Weekend Baking: Apricot-Almond-Pistachio-White Chocolate Biscotti

Another snack-pack for the car has been assembled for my weekend foodie trip with my Bemidji Cookbook Club. First stop, Byerly’s in St. Louis Park for a private tour of the store, along with tastes from each department, a mini-cooking class and, finally, some sips in their Wine & Spirits Shop. This is all planned for us by Joan Donatelle, Director of the Culinary Center at Byerly’s. Our group will head over for a dinner of wood-fired artisan pizza at Pizzeria Lola, with plans to be standing at the door well before the Pizzeria’s 5:00 open. I know the seats in this popular neighborhood pizzeria fill fast. Read about it and see some great pictures of their copper-wrapped wood-fired oven over at The Heavy Table.

Our Saturday will begin with a private program and tasting of olive oils and vinegars at Vinaigrette, then over to Midtown Global Market, shopping the Uptown food-related stores and dinner at a yet-to-be-determined destination. Suggestions, anyone?

Before heading north on Sunday, we’ll be getting a private cooking class from Chef Francesco at Nonna Rosa’s in Robbinsdale, ending with a meal, of course. What a weekend!

The four-hour car trip calls for a snack-pack. This week I’ve filled a couple of tins with my favorite biscotti.

Apricot-Almond-Pistachio-White Chocolate Biscotti are the result of my experimentation to try to duplicate a biscotti I used to get at a coffee shop in Moorhead. I think I’ve finally come up with a homemade version that comes very close to the crunchy dippers I used to enjoy there. (Sadly, they no longer carry this particular addictive Italian treat.)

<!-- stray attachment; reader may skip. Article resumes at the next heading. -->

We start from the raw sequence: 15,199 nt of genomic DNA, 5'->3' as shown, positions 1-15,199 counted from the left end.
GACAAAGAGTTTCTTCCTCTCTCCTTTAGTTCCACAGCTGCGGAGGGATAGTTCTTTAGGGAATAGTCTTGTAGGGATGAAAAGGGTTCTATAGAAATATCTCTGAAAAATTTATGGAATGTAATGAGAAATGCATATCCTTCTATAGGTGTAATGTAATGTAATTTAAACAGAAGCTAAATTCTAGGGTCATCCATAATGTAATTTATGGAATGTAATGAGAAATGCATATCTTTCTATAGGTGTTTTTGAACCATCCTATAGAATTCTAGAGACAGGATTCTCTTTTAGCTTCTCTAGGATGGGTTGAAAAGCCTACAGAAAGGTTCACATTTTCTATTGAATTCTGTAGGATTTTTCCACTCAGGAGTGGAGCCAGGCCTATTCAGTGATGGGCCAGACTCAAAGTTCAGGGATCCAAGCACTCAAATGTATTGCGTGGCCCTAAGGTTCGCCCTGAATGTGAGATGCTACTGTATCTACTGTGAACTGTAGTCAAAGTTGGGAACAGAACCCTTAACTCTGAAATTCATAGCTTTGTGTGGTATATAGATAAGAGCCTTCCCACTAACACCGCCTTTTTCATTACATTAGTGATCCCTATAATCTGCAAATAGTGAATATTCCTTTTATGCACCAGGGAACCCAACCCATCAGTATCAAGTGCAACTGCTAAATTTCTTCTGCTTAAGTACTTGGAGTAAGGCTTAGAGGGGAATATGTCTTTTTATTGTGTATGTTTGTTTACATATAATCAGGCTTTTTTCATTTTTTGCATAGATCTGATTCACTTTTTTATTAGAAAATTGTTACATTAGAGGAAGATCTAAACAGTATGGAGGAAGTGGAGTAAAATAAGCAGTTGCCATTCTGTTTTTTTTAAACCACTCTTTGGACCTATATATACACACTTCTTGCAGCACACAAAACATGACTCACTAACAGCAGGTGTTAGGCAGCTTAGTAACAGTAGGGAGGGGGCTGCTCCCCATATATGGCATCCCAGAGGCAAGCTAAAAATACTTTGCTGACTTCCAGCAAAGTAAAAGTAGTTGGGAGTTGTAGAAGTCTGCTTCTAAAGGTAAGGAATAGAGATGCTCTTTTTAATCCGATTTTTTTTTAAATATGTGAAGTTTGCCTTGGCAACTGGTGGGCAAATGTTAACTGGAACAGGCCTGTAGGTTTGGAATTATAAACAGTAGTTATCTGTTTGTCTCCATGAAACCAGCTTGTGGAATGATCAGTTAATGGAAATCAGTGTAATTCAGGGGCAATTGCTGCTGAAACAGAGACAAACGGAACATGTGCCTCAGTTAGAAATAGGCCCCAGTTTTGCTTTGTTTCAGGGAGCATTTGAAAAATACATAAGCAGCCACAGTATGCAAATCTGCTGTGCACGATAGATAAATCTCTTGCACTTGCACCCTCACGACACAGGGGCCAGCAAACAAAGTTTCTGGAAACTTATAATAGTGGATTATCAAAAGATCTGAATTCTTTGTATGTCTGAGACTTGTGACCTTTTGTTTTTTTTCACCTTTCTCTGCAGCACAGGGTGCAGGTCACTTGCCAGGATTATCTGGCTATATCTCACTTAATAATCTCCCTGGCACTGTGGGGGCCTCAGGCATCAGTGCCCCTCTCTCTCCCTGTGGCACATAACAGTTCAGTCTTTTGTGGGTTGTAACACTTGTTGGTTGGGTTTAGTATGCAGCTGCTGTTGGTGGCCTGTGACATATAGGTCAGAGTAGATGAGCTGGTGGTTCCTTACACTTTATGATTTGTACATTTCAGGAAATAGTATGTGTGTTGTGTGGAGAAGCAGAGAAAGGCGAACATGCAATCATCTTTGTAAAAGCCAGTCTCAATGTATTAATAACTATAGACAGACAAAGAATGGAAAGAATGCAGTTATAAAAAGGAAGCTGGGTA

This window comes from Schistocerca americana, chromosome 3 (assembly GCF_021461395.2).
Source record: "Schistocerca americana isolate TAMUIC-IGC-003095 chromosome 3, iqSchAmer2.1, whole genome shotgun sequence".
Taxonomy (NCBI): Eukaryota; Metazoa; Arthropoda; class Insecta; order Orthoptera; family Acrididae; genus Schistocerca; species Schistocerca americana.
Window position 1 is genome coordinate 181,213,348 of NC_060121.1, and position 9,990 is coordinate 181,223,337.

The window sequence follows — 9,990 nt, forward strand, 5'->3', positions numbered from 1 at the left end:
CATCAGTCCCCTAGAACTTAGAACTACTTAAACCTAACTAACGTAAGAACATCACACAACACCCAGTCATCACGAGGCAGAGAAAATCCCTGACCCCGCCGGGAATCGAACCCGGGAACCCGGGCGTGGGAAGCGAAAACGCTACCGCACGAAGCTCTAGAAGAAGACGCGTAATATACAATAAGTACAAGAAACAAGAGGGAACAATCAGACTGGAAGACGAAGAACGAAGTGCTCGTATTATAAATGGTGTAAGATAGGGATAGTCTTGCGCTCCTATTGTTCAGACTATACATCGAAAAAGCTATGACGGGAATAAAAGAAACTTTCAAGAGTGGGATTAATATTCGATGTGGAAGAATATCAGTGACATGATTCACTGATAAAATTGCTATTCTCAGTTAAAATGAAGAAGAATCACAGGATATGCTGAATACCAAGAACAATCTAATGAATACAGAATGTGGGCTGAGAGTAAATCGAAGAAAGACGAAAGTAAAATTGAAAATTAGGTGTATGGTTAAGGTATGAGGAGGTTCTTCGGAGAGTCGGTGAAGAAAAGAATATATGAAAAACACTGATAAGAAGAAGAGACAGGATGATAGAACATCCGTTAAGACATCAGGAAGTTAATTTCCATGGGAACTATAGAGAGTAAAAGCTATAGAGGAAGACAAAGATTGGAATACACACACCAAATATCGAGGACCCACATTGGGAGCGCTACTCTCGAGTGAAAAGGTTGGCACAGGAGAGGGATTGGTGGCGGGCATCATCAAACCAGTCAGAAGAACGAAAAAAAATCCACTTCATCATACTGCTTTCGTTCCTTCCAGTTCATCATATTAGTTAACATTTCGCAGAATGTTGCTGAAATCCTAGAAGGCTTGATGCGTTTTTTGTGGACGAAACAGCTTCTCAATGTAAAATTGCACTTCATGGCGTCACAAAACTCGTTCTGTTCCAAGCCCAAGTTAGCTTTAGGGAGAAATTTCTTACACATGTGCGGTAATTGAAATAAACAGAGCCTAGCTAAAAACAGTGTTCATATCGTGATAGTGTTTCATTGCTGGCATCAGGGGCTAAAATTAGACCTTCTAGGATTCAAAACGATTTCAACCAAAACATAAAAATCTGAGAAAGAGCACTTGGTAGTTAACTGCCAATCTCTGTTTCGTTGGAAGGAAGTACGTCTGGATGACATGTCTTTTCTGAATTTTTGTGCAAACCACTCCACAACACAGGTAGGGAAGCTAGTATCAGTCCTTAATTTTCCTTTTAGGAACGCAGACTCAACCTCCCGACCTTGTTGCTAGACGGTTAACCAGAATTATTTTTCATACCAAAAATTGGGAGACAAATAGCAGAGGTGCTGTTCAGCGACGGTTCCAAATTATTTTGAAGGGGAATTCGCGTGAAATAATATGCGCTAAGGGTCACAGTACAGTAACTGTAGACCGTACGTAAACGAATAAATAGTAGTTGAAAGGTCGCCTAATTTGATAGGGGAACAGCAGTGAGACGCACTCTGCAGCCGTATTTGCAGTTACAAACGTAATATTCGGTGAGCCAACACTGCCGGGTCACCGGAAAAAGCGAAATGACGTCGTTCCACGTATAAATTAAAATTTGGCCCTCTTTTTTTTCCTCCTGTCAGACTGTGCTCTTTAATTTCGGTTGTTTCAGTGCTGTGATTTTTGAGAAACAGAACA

These will keep well at room temperature in a tin with a tight-fitting lid for two weeks. They freeze well, so you can make them now and store them in the freezer until Easter, if you like.

Be sure to use a bar of premium white chocolate for these crunchy twice-baked Italian cookies. Look for cocoa butter in the list of ingredients. If it’s not listed, go to the next bar of sweet white creaminess. Don’t be afraid to use dark chocolate, if you prefer.

I chop all of the add-ins very coarsely. I love lots of chunky texture in biscotti. One of those great cheese knives work like a charm for chopping sticky apricots. I bought my cheese knife at least a couple of years ago at a kitchen store. Here in Bemijdi, they are now available for purchase at Chocolates Plus. I use it for all kinds of cheese, as well as for slicing hard-cooked eggs, cream cheese, cheesecake and almost anything that would normally cause chopping and slicing frustration. Before I had my cheese knife, I would lightly coat the blade of my knife with non-stick cooking spray before chopping apricots.

This crunchy biscotti is first baked in three 12-inch logs. Once those logs have cooled, they need to be sliced. Each of the cookies are baked a second time.

These Italian treats are easy to mix up, easy to bake and way too easy to eat.

I’m ready for my road trip with biscotti in my bag.

Apricot-Almond-Pistachio-White Chocolate Biscotti

  • 2¾ cups all-purpose flour
  • 1½ cups sugar
  • ½ cup (1 stick) chilled unsalted butter, cut into pieces
  • 2½ teaspoons baking powder
  • 1 teaspoon salt
  • 1 teaspoon ground ginger
  • 1 (3.5 ounce) bar white chocolate, coarsely chopped
  • 1 cup whole raw almonds, toasted, coarsely chopped
  • 3/4 cup raw pistachio nuts, toasted, chopped
  • 2 large eggs
  • ¼ cup plus 1 tablespoon apricot-flavored brandy, cognac or brandy
  • 2 teaspoons almond extract
  • 1 (6-ounce) package dried apricots, chopped

Line a large baking sheet with parchment paper or foil. If using foil, butter and flour it. Combine first six ingredients in food processor. Process until fine meal forms. Or place ingredients in large bowl and use pastry blender or two knives to cut mixture until consistency of fine meal. Beat eggs, brandy and almond extract to blend in large bowl. Add flour mixture chopped nuts, white chocolate chunks and apricots and stir until moist dough forms, using clean hands if necessary, to gather all of the ingredients together in one mass.